The “uncertainty” of the length of time that the matter involving two former National Port Authority or NPA officials will be handled by the Supreme Court of Liberia has resulted to the high court’s order forCriminal Court “C” to disband the jury panel which prosecutors earlier accused of being contaminated.
Last week, Justice -in -Chambers JamesettaWolokolie ordered presiding Criminal Court “C” Judge A. Blamo Dixon, former NPA Managing Director Ms. Matilda Parker and comptroller Christina Kpabar-Paelay to appear at the Supreme Court after issuing a writ of certiorari which resulted to a stay order on the proceedings.
Prosecutors ran to the Supreme Court, raising issues against a 12-member jury panel maintained in the trial of Ms. Parker and Mrs. Paelay by Judge Dixon after removing from the panel three jurors thatwere implicated into an alleged jury tempering claim raised by the prosecution.
But the Supreme Court sent down a mandate to the lower court to disband the jury panel sitting in the matter “due to manifest necessity.” “The report of the clerk is hereby noted. In view thereof, the jury is hereby disbanded in keeping with the Mandate of the Honorable Supreme Court of Liberia,” Judge Dixon said after the reading of the highcourt’s mandate on 29 February.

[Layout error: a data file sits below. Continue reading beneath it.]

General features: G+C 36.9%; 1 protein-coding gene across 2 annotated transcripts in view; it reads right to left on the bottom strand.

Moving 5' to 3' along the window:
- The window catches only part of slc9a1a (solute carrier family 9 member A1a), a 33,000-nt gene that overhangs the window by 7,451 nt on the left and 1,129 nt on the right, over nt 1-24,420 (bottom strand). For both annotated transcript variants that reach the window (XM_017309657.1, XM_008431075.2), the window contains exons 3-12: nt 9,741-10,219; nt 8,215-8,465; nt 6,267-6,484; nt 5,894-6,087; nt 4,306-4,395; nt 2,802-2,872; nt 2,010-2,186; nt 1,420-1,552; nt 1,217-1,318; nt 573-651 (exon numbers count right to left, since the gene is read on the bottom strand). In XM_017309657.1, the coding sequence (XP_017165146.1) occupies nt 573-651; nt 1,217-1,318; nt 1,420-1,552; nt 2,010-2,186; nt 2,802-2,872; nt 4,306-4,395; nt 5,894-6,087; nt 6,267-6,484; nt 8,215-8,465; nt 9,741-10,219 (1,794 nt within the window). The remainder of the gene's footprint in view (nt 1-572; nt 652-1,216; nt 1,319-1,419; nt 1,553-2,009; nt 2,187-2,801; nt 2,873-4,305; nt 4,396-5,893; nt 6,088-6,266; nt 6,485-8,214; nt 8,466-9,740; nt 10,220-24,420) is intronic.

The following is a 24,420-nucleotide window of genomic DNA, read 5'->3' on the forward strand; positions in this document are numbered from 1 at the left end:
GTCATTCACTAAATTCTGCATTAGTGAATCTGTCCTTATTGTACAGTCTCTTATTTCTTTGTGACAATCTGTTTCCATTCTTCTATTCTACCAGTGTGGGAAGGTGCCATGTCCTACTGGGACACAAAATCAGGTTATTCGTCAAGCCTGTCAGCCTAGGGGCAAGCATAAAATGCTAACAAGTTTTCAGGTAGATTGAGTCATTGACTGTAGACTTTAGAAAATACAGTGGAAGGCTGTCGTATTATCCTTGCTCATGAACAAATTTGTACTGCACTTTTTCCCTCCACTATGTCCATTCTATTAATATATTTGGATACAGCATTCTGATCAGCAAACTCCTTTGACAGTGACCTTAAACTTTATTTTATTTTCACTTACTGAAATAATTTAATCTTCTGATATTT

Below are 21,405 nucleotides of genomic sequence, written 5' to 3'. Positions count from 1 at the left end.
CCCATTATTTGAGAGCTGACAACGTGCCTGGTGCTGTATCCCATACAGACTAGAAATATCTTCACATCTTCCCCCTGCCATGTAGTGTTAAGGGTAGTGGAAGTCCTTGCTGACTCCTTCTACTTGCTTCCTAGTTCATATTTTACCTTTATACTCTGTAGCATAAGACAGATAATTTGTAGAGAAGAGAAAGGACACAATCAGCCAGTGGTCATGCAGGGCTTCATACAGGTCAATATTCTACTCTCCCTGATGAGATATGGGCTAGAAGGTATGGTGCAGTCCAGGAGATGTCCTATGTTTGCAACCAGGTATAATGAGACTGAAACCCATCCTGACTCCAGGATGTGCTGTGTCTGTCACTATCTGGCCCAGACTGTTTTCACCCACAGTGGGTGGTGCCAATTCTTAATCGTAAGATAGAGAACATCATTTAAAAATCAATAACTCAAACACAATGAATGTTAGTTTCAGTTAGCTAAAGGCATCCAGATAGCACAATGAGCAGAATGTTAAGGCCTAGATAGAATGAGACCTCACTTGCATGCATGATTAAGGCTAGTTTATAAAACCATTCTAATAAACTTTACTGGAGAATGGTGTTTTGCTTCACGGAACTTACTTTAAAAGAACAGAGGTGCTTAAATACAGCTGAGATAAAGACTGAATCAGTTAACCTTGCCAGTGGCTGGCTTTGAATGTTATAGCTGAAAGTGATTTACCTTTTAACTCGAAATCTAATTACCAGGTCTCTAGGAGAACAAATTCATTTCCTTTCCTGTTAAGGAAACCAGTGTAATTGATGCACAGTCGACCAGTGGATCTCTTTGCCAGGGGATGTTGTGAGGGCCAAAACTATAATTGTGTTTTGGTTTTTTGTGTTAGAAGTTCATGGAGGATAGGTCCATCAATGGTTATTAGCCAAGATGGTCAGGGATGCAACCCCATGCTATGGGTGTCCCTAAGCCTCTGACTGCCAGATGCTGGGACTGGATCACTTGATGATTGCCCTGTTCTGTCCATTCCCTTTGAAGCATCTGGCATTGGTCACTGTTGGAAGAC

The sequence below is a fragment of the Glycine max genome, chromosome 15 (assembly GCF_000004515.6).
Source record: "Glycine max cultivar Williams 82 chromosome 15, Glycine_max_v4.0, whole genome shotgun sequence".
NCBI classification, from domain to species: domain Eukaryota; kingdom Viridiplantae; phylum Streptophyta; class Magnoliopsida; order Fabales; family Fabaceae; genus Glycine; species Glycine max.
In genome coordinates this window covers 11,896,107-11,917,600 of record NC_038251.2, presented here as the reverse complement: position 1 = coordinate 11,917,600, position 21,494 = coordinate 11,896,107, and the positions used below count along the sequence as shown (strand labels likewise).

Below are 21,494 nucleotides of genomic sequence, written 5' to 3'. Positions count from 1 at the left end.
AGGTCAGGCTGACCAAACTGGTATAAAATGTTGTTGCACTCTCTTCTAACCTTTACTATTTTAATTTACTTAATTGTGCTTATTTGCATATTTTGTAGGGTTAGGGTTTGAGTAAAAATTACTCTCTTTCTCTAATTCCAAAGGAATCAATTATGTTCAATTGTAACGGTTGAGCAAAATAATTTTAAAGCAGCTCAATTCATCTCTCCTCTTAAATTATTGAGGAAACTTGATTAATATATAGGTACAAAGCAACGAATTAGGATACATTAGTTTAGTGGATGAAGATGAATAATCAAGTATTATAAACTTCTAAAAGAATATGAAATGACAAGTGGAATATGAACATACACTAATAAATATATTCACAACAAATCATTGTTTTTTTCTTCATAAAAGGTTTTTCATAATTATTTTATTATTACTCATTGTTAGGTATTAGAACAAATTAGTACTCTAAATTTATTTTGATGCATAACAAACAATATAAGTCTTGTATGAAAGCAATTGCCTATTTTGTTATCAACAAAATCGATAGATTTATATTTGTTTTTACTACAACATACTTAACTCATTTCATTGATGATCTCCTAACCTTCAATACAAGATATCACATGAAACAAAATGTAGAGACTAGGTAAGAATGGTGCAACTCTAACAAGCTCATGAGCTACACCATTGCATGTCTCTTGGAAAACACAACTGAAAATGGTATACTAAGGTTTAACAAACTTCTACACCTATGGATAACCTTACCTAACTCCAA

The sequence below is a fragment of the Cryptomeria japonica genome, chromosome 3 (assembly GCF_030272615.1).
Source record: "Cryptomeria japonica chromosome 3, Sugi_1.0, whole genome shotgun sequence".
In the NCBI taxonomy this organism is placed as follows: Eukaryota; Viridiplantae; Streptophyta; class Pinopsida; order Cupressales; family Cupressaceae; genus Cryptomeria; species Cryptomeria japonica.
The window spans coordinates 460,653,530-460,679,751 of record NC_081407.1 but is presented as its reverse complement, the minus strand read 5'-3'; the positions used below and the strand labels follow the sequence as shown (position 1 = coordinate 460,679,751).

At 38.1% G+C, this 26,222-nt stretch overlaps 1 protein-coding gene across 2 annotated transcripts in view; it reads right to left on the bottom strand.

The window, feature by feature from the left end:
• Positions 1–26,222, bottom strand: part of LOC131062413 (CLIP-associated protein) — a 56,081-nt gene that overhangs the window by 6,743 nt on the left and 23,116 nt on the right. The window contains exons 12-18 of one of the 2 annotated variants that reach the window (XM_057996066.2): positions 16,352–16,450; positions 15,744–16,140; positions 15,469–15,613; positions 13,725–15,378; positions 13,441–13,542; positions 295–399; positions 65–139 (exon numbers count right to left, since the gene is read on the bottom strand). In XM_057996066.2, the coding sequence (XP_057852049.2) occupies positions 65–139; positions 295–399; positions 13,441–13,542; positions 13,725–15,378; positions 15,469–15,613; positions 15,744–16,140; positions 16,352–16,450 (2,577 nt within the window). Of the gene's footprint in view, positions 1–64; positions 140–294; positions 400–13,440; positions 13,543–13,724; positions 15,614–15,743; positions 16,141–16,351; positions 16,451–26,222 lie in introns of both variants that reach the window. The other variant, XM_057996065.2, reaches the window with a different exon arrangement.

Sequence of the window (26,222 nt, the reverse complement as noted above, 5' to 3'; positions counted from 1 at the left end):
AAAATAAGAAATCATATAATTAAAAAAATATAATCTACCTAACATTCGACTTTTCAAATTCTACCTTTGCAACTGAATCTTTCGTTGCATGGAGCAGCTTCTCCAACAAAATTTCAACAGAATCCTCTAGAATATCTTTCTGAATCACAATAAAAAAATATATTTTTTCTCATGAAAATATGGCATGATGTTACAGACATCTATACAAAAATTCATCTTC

Prosecution had expressed complete lack of confidence in the 12 jurors that were still on the panel after ex-jury foreman Kissi Kamara, and jurors KebbehKollie and Melvin Neowen were removed from the panel.
“… And moreover, the remaining jurors who are being made to sit over the case were all present during the investigation and witnessed the proceedings where the defense counsels acted as lawyers for thejurors which operates against the prosecution,” the petitioners argued.
Ms. Parker and Mrs. Paelay were indicted for alleged economic sabotage, theft of property and criminal facilitation over claims of awarding wreck removal and security consultancy contracts in the tuneof US$837,950 to co-defendant Deneah Martin Flomo and his Denmar Enterprise company that were allegedly never implemented.
Two judicial workers in person of Peter W. Fayiah and cook Janneh Kamara were accused by Bailiff BenduDukuly that they were sources of series of communications intended for the jurors, two of which were allegedly addressed to jurors KebbehKollie and Melvin TeahNeowen.
The communications allegedly centered on money and admonishment of the panel. But the prosecution said bailiffs Roland Nyankoon and BenduDukuly who testified during the jury tempering investigation were instead penalized by the court.
The state lawyers have equated Judge Dixon’s “failure” to indicate that Madam Kamara and Mr. Fayiah are perpetrators and his refusal to penalize those involved to a “gross error” that they say underminesthe efforts to improve the credibility of the judiciary.
By Winston W. Parley-Edited by Jonathan Browne